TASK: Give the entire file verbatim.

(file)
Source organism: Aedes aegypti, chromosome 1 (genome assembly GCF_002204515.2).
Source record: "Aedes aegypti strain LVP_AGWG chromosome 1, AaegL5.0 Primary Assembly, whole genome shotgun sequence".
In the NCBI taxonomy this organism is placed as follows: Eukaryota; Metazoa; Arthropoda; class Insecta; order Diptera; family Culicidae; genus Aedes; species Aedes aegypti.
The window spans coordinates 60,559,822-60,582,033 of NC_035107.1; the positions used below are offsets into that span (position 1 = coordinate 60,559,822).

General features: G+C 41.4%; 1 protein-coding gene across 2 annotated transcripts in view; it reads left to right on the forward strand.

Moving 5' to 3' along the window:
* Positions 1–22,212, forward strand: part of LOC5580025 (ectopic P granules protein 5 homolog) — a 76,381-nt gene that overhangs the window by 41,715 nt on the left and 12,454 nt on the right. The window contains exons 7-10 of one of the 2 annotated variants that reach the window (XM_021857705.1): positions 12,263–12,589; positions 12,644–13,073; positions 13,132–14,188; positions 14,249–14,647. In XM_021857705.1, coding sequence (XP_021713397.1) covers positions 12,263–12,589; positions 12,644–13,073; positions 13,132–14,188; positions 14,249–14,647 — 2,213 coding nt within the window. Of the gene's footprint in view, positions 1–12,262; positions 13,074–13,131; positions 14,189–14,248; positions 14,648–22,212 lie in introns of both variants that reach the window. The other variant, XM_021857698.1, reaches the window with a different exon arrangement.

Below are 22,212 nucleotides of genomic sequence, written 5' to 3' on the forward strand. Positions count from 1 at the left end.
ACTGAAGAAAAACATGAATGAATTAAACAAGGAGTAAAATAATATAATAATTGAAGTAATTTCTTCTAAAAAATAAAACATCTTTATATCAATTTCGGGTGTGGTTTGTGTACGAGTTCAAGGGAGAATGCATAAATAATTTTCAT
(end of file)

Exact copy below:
Source organism: Aedes aegypti, chromosome 1 (genome assembly GCF_002204515.2).
Source record: "Aedes aegypti strain LVP_AGWG chromosome 1, AaegL5.0 Primary Assembly, whole genome shotgun sequence".
In the NCBI taxonomy this organism is placed as follows: Eukaryota; Metazoa; Arthropoda; class Insecta; order Diptera; family Culicidae; genus Aedes; species Aedes aegypti.
The window spans coordinates 60,559,822-60,582,033 of NC_035107.1; the positions used below are offsets into that span (position 1 = coordinate 60,559,822).

General features: G+C 41.4%; 1 protein-coding gene across 2 annotated transcripts in view; it reads left to right on the forward strand.

Moving 5' to 3' along the window:
* Positions 1–22,212, forward strand: part of LOC5580025 (ectopic P granules protein 5 homolog) — a 76,381-nt gene that overhangs the window by 41,715 nt on the left and 12,454 nt on the right. The window contains exons 7-10 of one of the 2 annotated variants that reach the window (XM_021857705.1): positions 12,263–12,589; positions 12,644–13,073; positions 13,132–14,188; positions 14,249–14,647. In XM_021857705.1, coding sequence (XP_021713397.1) covers positions 12,263–12,589; positions 12,644–13,073; positions 13,132–14,188; positions 14,249–14,647 — 2,213 coding nt within the window. Of the gene's footprint in view, positions 1–12,262; positions 13,074–13,131; positions 14,189–14,248; positions 14,648–22,212 lie in introns of both variants that reach the window. The other variant, XM_021857698.1, reaches the window with a different exon arrangement.

Below are 22,212 nucleotides of genomic sequence, written 5' to 3' on the forward strand. Positions count from 1 at the left end.
ACTGAAGAAAAACATGAATGAATTAAACAAGGAGTAAAATAATATAATAATTGAAGTAATTTCTTCTAAAAAATAAAACATCTTTATATCAATTTCGGGTGTGGTTTGTGTACGAGTTCAAGGGAGAATGCATAAATAATTTTCAT